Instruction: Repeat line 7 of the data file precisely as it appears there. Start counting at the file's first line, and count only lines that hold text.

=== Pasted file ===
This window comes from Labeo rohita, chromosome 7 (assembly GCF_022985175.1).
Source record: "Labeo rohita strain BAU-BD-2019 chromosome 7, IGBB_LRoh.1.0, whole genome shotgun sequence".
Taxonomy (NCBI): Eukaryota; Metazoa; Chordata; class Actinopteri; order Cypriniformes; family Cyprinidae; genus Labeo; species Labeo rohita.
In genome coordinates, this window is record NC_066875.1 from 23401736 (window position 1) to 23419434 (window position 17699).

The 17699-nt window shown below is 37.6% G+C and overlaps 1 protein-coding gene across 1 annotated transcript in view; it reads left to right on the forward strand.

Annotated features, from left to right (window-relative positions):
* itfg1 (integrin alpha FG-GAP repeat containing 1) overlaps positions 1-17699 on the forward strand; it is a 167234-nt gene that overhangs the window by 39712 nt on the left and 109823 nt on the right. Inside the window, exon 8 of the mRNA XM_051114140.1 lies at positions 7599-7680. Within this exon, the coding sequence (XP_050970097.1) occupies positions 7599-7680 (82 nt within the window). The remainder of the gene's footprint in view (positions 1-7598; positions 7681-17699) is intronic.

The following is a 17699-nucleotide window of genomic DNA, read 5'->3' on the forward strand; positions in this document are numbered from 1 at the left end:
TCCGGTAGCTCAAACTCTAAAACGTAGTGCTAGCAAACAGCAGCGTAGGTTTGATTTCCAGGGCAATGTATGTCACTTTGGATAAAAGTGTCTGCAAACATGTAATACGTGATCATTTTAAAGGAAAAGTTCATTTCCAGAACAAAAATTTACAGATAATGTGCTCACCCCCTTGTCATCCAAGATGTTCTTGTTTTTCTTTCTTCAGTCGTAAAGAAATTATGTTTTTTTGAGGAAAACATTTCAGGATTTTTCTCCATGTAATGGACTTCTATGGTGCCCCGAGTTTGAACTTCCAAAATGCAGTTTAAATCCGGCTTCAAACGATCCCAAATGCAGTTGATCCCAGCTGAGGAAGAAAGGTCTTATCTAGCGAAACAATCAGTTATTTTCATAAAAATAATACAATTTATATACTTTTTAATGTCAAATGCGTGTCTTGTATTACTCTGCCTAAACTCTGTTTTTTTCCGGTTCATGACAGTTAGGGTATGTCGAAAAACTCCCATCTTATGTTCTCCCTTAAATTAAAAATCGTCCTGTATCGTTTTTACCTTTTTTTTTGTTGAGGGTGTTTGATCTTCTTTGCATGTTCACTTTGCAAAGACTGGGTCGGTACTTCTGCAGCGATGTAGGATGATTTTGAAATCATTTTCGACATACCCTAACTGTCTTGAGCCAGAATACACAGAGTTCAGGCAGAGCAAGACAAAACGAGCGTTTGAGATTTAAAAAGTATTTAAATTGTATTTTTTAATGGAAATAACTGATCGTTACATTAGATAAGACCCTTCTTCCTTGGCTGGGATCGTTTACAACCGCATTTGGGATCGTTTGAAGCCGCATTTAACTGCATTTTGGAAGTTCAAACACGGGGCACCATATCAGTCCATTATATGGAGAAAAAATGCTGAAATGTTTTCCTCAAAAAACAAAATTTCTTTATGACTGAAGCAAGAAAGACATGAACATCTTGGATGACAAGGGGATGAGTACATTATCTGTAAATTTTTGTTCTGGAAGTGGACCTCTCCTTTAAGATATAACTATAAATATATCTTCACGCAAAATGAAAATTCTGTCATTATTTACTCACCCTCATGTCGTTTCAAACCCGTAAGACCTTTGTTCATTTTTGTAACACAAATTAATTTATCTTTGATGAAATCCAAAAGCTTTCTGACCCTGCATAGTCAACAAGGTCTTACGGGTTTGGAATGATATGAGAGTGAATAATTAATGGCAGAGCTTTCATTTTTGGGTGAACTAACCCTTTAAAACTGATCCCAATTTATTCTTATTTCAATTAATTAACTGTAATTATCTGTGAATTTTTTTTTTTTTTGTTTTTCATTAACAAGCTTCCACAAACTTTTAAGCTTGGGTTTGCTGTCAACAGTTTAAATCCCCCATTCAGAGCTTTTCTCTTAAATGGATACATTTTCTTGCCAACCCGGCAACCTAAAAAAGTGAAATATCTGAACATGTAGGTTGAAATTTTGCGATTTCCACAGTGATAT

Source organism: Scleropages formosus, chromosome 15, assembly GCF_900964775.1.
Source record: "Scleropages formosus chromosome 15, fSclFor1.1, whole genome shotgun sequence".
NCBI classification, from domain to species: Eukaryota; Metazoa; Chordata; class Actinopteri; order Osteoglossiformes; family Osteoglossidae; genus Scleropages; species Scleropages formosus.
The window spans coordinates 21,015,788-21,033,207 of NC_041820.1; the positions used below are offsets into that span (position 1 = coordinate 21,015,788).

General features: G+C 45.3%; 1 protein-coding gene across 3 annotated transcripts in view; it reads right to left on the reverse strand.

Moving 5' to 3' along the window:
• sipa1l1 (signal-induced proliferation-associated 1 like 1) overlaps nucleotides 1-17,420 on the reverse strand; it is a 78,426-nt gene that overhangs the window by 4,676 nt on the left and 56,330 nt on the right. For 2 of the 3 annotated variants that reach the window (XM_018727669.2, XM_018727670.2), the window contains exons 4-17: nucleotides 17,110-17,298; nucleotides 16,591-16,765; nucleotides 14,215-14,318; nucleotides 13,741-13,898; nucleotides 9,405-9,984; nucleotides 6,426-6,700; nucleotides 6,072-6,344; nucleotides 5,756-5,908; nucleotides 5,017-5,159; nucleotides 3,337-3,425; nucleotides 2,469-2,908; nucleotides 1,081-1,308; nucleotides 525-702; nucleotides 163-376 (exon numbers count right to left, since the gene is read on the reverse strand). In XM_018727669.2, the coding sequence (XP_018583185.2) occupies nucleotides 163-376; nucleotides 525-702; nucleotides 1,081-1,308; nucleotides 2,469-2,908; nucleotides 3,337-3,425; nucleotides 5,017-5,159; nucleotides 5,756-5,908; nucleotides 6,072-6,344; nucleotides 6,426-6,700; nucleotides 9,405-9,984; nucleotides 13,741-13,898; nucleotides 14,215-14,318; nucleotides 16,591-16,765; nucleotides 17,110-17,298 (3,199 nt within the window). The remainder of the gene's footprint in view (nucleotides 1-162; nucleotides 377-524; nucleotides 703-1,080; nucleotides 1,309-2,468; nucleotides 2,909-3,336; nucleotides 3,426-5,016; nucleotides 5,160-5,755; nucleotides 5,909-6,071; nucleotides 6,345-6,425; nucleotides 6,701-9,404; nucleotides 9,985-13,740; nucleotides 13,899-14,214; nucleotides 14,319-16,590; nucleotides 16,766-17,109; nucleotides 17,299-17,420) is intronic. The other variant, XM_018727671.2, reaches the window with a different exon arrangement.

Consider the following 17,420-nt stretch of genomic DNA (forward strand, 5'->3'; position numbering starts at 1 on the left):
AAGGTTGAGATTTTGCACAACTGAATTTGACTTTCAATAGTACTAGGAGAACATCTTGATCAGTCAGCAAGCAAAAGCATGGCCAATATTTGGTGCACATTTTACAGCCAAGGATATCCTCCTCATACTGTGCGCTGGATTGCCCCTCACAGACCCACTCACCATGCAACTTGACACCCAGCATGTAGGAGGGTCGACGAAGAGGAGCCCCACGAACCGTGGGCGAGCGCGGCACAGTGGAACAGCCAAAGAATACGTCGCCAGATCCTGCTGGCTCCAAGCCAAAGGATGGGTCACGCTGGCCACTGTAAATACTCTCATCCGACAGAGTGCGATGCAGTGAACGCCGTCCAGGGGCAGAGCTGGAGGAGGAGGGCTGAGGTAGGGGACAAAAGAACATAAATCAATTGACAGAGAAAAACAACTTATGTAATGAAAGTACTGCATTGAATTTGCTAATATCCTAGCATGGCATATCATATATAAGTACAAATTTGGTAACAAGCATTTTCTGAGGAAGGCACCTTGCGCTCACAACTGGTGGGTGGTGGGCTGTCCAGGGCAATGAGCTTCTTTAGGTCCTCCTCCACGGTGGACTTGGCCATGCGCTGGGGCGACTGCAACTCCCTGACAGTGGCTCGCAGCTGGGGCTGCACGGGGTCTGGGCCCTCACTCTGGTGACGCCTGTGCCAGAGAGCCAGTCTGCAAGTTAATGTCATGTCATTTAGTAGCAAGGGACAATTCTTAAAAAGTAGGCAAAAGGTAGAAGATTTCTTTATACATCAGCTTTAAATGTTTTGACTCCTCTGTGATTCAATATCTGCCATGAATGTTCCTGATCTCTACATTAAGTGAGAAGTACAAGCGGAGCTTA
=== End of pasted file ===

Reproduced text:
* itfg1 (integrin alpha FG-GAP repeat containing 1) overlaps positions 1-17699 on the forward strand; it is a 167234-nt gene that overhangs the window by 39712 nt on the left and 109823 nt on the right. Inside the window, exon 8 of the mRNA XM_051114140.1 lies at positions 7599-7680. Within this exon, the coding sequence (XP_050970097.1) occupies positions 7599-7680 (82 nt within the window). The remainder of the gene's footprint in view (positions 1-7598; positions 7681-17699) is intronic.